CalSTRS' board voted Thursday to oppose a state bill that would require CalSTRS and CalPERS to divest investments in private prison companies by July 1, 2020.
The bill also would bar the $214.9 billion California State Teachers' Retirement System, West Sacramento, and the $348.7 billion California Public Employees Retirement System, Sacramento, from making additional or new investments or renewing existing investments in a private prison company.
Staff had recommended the board take a neutral position because CalSTRS' board already had voted in November to divest its investments in two private prison operating companies: CoreCivic and GEO Group. In July, CalSTRS Chief Investment Officer Christopher Ailman began a study to determine whether retaining CalSTRS' investments in CoreCivic and GEO Group would add risk because of human rights violations by private prisons that are now being used to house immigrants and children of immigrants who have been separated from their parents.
CalSTRS sold its investment in both companies by the end of last year, Mr. Ailman told the board.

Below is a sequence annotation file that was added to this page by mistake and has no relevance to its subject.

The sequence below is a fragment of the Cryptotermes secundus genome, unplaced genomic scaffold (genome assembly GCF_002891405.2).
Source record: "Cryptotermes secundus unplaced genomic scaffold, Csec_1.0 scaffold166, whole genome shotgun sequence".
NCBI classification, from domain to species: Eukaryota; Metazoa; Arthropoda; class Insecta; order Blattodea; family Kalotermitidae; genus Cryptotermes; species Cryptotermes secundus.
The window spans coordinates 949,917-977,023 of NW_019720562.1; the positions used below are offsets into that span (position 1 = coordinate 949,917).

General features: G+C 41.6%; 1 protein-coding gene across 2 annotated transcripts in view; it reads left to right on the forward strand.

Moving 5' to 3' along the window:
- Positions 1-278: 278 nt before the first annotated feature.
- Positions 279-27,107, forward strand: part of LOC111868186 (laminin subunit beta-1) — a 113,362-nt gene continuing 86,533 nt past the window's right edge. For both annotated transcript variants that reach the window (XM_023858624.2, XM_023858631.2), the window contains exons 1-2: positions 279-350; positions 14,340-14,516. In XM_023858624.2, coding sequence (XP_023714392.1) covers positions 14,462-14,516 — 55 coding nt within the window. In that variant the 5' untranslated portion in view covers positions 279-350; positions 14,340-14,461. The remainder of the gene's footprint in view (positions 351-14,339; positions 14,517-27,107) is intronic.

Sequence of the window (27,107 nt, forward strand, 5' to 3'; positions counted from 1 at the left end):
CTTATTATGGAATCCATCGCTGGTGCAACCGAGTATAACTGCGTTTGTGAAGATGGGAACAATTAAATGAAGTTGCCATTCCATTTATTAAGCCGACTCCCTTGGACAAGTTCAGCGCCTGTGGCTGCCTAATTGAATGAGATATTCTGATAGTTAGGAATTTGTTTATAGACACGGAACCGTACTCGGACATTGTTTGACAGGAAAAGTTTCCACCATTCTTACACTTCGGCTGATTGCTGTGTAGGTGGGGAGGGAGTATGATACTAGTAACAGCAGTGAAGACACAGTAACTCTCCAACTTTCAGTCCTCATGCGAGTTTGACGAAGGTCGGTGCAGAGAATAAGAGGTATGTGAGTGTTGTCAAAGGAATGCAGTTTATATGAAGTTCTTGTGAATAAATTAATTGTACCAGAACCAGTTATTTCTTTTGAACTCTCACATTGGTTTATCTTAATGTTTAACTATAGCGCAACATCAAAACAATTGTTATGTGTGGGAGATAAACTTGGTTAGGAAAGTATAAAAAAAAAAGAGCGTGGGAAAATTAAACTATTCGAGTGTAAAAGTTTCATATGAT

Harvey L. Leiderman, partner at law firm Reed Smith, CalSTRS' fiduciary counsel, said that "the way it is written it (the bill) gives me a little less pause" because the bill requires divestment only if CalSTRS' board first finds that divesting private prison investments is consistent with the board's fiduciary duty.
Harry M. Keiley, board member and chairman of the investment committee, made the motion to oppose the bill.
"We are the elected trustees (of a board) that has a ... duty of loyalty to the fund. To let another entity make that decision for us is an abdication of our authority," Mr. Keiley said. "I don't think it's the author's intent ... I personally think it's (divesting from private prisons) a good idea."
Mr. Keiley stressed he is not opposed to divesting from private prisons and had voted in favor of doing so last year.